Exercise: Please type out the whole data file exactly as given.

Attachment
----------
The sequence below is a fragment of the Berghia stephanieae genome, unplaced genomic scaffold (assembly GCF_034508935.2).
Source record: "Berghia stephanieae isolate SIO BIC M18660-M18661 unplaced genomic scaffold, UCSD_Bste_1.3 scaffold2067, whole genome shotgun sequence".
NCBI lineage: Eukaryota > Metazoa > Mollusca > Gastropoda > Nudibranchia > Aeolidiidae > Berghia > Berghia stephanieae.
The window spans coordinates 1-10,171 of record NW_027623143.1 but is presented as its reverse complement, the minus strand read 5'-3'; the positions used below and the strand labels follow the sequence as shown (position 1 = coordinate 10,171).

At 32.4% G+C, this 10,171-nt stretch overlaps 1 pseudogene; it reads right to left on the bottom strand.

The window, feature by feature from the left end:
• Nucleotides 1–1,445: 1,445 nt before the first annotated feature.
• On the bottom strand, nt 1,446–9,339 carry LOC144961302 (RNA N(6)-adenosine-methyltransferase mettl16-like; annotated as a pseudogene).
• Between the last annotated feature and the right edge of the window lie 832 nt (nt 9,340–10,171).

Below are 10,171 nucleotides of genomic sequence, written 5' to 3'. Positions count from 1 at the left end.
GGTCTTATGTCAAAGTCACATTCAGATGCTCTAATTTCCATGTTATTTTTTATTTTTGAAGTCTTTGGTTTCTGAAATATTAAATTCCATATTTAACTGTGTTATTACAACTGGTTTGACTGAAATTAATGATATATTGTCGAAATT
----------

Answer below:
The sequence below is a fragment of the Berghia stephanieae genome, unplaced genomic scaffold (assembly GCF_034508935.2).
Source record: "Berghia stephanieae isolate SIO BIC M18660-M18661 unplaced genomic scaffold, UCSD_Bste_1.3 scaffold2067, whole genome shotgun sequence".
NCBI lineage: Eukaryota > Metazoa > Mollusca > Gastropoda > Nudibranchia > Aeolidiidae > Berghia > Berghia stephanieae.
The window spans coordinates 1-10,171 of record NW_027623143.1 but is presented as its reverse complement, the minus strand read 5'-3'; the positions used below and the strand labels follow the sequence as shown (position 1 = coordinate 10,171).

At 32.4% G+C, this 10,171-nt stretch overlaps 1 pseudogene; it reads right to left on the bottom strand.

The window, feature by feature from the left end:
• Nucleotides 1–1,445: 1,445 nt before the first annotated feature.
• On the bottom strand, nt 1,446–9,339 carry LOC144961302 (RNA N(6)-adenosine-methyltransferase mettl16-like; annotated as a pseudogene).
• Between the last annotated feature and the right edge of the window lie 832 nt (nt 9,340–10,171).

Below are 10,171 nucleotides of genomic sequence, written 5' to 3'. Positions count from 1 at the left end.
GGTCTTATGTCAAAGTCACATTCAGATGCTCTAATTTCCATGTTATTTTTTATTTTTGAAGTCTTTGGTTTCTGAAATATTAAATTCCATATTTAACTGTGTTATTACAACTGGTTTGACTGAAATTAATGATATATTGTCGAAATT